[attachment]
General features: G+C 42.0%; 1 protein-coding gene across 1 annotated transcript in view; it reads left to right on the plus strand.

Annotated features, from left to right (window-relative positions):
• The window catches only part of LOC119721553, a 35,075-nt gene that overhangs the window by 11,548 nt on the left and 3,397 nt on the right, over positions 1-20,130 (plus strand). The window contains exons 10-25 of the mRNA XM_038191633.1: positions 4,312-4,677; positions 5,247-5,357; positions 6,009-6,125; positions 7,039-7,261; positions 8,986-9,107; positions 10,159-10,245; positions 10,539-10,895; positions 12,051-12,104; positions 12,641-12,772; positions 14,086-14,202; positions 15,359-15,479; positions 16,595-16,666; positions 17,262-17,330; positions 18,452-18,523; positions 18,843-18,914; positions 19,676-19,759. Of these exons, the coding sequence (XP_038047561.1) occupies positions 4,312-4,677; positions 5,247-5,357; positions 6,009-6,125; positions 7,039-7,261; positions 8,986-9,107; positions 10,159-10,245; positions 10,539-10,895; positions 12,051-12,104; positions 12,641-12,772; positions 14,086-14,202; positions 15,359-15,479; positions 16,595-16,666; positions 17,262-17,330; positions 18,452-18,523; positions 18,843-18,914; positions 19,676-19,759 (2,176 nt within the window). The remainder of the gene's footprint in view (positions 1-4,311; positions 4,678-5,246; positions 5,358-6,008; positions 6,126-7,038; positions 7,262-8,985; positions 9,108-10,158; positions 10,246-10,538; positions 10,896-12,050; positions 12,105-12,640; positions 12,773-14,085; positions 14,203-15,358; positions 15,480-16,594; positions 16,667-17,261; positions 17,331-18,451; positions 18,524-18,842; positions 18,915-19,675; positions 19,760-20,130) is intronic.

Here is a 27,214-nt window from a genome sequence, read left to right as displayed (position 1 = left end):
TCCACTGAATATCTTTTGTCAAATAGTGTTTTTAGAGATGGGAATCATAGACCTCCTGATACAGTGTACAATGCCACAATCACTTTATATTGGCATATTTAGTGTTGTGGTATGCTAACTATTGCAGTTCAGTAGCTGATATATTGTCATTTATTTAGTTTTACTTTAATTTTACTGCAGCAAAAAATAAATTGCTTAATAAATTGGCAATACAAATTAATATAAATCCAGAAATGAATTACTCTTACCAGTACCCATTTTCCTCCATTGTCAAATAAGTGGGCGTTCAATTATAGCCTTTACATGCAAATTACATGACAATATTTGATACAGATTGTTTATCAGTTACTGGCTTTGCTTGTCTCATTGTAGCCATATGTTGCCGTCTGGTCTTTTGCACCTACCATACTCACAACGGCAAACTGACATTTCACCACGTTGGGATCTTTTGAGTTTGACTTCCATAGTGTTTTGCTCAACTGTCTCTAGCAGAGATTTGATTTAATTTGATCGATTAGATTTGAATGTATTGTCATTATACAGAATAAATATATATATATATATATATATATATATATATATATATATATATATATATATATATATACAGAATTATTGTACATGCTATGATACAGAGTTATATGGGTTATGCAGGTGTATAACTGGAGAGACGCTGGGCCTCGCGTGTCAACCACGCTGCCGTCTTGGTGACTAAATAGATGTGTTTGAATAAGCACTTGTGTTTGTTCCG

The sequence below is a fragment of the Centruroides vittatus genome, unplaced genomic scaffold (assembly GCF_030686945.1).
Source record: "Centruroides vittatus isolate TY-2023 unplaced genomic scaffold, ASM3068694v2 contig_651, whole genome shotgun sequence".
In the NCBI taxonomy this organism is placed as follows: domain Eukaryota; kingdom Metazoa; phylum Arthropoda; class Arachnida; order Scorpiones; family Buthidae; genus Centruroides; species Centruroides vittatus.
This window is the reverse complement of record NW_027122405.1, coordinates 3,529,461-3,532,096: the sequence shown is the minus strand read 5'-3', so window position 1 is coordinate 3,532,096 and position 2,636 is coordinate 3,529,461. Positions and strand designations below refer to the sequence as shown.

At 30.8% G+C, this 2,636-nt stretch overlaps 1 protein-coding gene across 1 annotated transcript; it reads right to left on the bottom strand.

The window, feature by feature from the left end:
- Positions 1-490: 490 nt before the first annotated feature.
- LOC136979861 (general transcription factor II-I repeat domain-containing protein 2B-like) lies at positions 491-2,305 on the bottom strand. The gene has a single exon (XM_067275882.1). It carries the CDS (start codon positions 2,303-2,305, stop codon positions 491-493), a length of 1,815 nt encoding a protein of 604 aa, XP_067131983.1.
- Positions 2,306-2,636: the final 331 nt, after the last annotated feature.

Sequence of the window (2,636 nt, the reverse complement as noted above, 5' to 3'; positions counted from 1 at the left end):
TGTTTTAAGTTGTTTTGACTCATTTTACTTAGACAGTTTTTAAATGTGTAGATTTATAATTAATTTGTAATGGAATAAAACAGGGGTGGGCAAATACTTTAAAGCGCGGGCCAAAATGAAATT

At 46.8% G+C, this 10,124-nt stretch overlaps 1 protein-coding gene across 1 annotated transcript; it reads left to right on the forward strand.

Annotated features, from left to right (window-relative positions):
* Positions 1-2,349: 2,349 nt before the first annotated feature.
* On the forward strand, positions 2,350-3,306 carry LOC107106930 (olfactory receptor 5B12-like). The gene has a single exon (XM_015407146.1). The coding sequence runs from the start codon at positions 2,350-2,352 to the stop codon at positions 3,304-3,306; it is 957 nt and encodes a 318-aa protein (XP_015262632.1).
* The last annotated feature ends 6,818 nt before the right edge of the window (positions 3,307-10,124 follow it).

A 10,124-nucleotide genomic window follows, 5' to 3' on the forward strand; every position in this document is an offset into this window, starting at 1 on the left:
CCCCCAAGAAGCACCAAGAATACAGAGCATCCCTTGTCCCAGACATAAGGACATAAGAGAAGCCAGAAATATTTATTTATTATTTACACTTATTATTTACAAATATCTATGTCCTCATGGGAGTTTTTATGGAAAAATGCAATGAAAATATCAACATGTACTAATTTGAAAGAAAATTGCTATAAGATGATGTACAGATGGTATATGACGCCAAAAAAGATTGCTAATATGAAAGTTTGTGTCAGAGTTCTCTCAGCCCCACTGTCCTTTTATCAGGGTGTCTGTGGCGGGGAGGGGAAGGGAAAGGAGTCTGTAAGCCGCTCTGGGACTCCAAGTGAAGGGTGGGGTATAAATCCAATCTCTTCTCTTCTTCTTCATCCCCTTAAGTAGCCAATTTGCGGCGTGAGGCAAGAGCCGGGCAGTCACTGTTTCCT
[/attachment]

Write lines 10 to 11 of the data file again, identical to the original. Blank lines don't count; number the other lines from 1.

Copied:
At 30.8% G+C, this 2,636-nt stretch overlaps 1 protein-coding gene across 1 annotated transcript; it reads right to left on the bottom strand.

The window, feature by feature from the left end: